I love anything that attempts to provide a sense of scale about the Solar System (see here and here for even more examples) and this one brings us down past the Sun, planets, and moons all the way to asteroid size — specifically asteroid 101955 Bennu, the target of the upcoming OSIRIS-REx mission.
Created by the OSIRIS-REx “321Science!” team, consisting of communicators, film and graphic arts students, teens, scientists, and engineers, the video shows some relative scales of our planet compared to the Sun, and also the actual size of asteroid Bennu in relation to some familiar human-made structures that we’re familiar with. (My personal take-away from this: Bennu — one of those “half grains of sand” — is a rather small target!)
A NASA New Frontiers mission, OSIRIS-REx (Origins, Spectral Interpretation, Resource Identification, Security, Regolith Explorer) will launch in Sept. 2016 on a two-year journey to the asteroid 101955 Bennu. Upon arrival OSIRIS-REx will map Bennu’s surface and also measure the Yarkovsky effect, by which asteroids’ trajectories can change over time due to the small force exerted by radiant heat.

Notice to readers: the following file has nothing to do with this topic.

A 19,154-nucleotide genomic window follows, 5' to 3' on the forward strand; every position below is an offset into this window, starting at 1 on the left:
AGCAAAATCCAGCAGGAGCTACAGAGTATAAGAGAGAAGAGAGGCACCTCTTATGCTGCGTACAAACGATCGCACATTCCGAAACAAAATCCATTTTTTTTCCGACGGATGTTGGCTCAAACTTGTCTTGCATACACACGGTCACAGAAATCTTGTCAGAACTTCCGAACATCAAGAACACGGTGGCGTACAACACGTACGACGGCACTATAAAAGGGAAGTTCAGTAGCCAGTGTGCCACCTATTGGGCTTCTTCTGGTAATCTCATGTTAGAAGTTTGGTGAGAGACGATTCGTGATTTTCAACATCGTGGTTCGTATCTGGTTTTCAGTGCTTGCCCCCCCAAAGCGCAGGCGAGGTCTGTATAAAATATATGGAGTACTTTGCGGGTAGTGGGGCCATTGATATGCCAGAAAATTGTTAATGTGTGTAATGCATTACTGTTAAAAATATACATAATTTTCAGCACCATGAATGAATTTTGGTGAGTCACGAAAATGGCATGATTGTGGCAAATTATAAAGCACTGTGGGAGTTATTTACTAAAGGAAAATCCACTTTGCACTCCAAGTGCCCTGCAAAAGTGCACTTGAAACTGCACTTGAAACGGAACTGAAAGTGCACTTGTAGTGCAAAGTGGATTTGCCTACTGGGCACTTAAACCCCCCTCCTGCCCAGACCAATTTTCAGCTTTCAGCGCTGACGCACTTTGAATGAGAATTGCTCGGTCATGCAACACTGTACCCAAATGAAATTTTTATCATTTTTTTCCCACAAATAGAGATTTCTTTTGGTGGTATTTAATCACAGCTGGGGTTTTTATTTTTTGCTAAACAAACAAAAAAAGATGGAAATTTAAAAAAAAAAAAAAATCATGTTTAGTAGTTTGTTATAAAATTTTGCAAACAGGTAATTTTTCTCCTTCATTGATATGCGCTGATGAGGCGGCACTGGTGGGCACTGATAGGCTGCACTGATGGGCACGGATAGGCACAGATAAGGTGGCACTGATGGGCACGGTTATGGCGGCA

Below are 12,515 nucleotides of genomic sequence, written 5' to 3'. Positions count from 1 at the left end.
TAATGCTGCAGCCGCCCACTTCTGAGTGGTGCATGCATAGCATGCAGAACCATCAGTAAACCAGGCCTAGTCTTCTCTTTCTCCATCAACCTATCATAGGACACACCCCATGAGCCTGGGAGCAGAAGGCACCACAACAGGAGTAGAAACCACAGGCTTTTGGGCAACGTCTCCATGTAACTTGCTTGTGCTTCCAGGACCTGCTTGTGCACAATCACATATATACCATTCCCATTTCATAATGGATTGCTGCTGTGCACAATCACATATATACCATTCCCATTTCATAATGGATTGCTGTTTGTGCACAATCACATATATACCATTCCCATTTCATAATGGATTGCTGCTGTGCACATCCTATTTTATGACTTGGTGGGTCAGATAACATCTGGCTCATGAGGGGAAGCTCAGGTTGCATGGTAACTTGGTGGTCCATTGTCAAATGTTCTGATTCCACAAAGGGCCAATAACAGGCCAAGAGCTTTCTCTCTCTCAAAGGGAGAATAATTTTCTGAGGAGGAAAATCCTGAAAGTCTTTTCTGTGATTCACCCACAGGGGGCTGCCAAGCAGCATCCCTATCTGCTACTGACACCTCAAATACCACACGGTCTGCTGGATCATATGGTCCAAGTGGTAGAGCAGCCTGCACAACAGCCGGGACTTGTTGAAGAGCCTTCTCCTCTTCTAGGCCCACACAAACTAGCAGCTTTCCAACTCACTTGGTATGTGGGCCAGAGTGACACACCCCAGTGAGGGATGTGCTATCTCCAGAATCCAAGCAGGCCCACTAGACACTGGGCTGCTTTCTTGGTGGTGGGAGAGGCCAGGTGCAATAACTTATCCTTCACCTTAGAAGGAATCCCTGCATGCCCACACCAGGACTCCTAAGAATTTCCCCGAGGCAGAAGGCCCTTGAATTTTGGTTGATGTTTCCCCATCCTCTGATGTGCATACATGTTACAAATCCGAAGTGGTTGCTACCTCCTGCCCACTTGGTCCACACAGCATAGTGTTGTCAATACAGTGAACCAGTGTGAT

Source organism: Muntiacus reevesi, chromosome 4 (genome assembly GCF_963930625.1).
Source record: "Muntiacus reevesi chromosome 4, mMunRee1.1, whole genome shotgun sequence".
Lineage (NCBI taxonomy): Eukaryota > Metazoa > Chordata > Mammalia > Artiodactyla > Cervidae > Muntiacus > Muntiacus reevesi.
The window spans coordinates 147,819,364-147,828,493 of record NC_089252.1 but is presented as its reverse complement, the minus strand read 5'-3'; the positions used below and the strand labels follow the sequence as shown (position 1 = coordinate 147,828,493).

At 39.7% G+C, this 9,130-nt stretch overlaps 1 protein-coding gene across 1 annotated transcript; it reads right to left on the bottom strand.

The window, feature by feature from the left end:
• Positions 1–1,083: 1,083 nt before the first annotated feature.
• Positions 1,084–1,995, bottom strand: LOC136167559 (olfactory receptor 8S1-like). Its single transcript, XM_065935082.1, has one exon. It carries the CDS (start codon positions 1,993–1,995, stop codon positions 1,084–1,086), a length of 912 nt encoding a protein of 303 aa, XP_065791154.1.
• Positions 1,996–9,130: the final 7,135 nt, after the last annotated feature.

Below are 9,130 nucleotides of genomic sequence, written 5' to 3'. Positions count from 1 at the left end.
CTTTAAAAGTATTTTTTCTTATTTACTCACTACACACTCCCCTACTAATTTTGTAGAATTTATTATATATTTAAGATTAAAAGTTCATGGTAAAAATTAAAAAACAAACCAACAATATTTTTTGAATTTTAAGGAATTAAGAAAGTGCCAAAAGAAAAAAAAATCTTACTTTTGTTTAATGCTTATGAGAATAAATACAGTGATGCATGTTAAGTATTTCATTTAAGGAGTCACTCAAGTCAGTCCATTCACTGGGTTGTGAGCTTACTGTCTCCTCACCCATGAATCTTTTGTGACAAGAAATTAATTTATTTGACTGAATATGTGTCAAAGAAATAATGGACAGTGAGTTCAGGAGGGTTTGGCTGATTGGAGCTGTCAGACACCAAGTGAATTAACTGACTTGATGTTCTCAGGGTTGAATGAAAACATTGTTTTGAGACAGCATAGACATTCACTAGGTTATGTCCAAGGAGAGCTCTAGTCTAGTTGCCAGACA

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Read more: Astronomers Measure Sunlight’s Shove
OSIRIS-REx will also attempt to collect and send back a 60-gram sample of the asteroid’s surface material. Learn more about the OSIRIS-REx mission here and here.